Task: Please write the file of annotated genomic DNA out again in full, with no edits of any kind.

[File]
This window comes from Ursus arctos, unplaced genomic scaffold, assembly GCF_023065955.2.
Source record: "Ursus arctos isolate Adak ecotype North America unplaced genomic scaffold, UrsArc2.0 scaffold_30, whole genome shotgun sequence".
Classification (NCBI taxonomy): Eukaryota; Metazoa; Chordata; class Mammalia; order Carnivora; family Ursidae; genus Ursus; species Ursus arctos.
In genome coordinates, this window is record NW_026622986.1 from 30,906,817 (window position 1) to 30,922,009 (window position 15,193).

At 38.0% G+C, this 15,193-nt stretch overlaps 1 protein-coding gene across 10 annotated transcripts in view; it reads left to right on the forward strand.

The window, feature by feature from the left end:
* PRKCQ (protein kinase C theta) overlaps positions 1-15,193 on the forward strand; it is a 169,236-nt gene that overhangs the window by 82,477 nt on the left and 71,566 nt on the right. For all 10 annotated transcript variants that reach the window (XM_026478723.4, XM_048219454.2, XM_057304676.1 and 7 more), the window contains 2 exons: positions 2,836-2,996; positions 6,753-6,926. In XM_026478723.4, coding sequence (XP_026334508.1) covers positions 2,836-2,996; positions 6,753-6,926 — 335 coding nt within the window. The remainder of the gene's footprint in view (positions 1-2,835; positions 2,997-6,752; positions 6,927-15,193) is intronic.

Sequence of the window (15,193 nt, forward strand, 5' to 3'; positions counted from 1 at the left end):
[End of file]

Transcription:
This window comes from Ursus arctos, unplaced genomic scaffold, assembly GCF_023065955.2.
Source record: "Ursus arctos isolate Adak ecotype North America unplaced genomic scaffold, UrsArc2.0 scaffold_30, whole genome shotgun sequence".
Classification (NCBI taxonomy): Eukaryota; Metazoa; Chordata; class Mammalia; order Carnivora; family Ursidae; genus Ursus; species Ursus arctos.
In genome coordinates, this window is record NW_026622986.1 from 30,906,817 (window position 1) to 30,922,009 (window position 15,193).

At 38.0% G+C, this 15,193-nt stretch overlaps 1 protein-coding gene across 10 annotated transcripts in view; it reads left to right on the forward strand.

The window, feature by feature from the left end:
* PRKCQ (protein kinase C theta) overlaps positions 1-15,193 on the forward strand; it is a 169,236-nt gene that overhangs the window by 82,477 nt on the left and 71,566 nt on the right. For all 10 annotated transcript variants that reach the window (XM_026478723.4, XM_048219454.2, XM_057304676.1 and 7 more), the window contains 2 exons: positions 2,836-2,996; positions 6,753-6,926. In XM_026478723.4, coding sequence (XP_026334508.1) covers positions 2,836-2,996; positions 6,753-6,926 — 335 coding nt within the window. The remainder of the gene's footprint in view (positions 1-2,835; positions 2,997-6,752; positions 6,927-15,193) is intronic.

Sequence of the window (15,193 nt, forward strand, 5' to 3'; positions counted from 1 at the left end):